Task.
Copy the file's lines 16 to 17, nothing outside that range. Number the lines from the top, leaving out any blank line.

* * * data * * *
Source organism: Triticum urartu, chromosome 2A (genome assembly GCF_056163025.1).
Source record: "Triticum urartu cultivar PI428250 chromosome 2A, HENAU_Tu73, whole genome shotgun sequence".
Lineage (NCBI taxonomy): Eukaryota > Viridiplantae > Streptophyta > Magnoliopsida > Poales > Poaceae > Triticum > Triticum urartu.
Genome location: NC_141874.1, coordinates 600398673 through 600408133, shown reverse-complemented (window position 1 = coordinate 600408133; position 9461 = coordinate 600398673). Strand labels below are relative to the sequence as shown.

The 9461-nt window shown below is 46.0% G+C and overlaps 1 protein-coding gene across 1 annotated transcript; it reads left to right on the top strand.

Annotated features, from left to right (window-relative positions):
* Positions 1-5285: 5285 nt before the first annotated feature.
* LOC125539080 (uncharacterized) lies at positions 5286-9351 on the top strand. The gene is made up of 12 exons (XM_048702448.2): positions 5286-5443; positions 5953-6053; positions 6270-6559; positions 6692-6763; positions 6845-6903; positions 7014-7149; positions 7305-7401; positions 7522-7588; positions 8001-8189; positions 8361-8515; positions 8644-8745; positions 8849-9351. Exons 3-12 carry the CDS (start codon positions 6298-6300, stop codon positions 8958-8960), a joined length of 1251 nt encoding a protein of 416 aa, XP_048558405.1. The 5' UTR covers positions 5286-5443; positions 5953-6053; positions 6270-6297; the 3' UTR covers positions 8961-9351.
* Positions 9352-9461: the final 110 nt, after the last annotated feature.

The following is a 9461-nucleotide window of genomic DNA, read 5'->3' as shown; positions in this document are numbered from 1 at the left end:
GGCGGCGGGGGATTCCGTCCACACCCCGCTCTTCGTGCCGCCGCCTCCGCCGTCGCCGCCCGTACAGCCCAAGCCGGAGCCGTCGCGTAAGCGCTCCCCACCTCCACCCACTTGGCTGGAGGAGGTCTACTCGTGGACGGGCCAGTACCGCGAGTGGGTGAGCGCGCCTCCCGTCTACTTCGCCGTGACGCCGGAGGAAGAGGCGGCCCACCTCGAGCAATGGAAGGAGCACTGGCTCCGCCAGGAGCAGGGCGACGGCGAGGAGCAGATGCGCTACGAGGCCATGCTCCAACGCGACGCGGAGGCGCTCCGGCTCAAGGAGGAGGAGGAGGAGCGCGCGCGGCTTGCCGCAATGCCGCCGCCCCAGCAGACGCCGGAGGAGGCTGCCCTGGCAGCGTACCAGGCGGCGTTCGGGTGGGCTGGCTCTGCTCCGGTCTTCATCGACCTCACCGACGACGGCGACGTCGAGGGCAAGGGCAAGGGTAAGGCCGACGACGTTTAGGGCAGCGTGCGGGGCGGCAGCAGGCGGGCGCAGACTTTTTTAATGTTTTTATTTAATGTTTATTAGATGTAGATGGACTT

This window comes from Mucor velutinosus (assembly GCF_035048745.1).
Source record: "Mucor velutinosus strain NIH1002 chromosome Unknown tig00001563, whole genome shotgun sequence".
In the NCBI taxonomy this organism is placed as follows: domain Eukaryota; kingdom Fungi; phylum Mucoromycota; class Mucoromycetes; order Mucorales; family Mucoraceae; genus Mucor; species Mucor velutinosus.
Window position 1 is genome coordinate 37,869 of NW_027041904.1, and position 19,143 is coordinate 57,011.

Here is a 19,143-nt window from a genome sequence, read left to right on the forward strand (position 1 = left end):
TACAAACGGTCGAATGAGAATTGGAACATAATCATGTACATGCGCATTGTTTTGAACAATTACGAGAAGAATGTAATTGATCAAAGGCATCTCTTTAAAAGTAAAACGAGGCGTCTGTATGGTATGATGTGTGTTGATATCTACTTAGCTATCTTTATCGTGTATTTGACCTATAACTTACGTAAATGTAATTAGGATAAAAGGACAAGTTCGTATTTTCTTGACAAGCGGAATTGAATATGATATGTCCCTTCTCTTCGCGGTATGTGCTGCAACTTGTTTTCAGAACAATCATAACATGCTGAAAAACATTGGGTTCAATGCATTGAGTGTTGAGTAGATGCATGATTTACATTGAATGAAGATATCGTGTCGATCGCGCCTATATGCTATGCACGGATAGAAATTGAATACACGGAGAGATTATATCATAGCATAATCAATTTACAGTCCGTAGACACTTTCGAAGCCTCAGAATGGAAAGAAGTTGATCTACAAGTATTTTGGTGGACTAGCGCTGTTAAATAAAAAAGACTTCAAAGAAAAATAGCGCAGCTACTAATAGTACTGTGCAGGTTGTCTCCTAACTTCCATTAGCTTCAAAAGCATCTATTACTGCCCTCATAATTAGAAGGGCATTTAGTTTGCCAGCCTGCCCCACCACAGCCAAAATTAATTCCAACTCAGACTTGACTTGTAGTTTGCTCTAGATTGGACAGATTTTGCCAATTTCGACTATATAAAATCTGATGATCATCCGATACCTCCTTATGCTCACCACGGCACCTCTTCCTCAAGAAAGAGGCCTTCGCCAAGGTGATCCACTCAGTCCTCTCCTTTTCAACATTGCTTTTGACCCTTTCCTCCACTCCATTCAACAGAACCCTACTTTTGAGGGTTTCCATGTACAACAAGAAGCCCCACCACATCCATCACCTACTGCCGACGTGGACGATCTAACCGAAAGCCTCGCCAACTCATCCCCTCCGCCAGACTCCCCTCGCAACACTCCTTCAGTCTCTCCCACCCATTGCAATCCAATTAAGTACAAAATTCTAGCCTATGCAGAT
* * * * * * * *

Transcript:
Here is a 19,143-nt window from a genome sequence, read left to right on the forward strand (position 1 = left end):
TACAAACGGTCGAATGAGAATTGGAACATAATCATGTACATGCGCATTGTTTTGAACAATTACGAGAAGAATGTAATTGATCAAAGGCATCTCTTTAAAAGTAAAACGAGGCGTCTGTATGGTATGATGTGTGTTGATATCTACTTAGCTATCTTTATCGTGTATTTGACCTATAACTTACGTAAATGTAATTAGGATAAAAGGACAAGTTCGTATTTTCTTGACAAGCGGAATTGAATATGATATGTCCCTTCTCTTCGCGGTATGTGCTGCAACTTGTTTTCAGAACAATCATAACATGCTGAAAAACATTGGGTTCAATGCATTGAGTGTTGAGTAGATGCATGATTTACATTGAATGAAGATATCGTGTCGATCGCGCCTATATGCTATGCACGGATAGAAATTGAATACACGGAGAGATTATATCATAGCATAATCAATTTACAGTCCGTAGACACTTTCGAAGCCTCAGAATGGAAAGAAGTTGATCTACAAGTATTTTGGTGGACTAGCGCTGTTAAATAAAAAAGACTTCAAAGAAAAATAGCGCAGCTACTAATAGTACTGTGCAGGTTGTCTCCTAACTTCCATTAGCTTCAAAAGCATCTATTACTGCCCTCATAATTAGAAGGGCATTTAGTTTGCCAGCCTGCCCCACCACAGCCAAAATTAATTCCAACTCAGACTTGACTTGTAGTTTGCTCTAGATTGGACAGATTTTGCCAATTTCGACTATATAAAATCTGATGATCATCCGATACCTCCTTATGCTCACCACGGCACCTCTTCCTCAAGAAAGAGGCCTTCGCCAAGGTGATCCACTCAGTCCTCTCCTTTTCAACATTGCTTTTGACCCTTTCCTCCACTCCATTCAACAGAACCCTACTTTTGAGGGTTTCCATGTACAACAAGAAGCCCCACCACATCCATCACCTACTGCCGACGTGGACGATCTAACCGAAAGCCTCGCCAACTCATCCCCTCCGCCAGACTCCCCTCGCAACACTCCTTCAGTCTCTCCCACCCATTGCAATCCAATTAAGTACAAAATTCTAGCCTATGCAGAT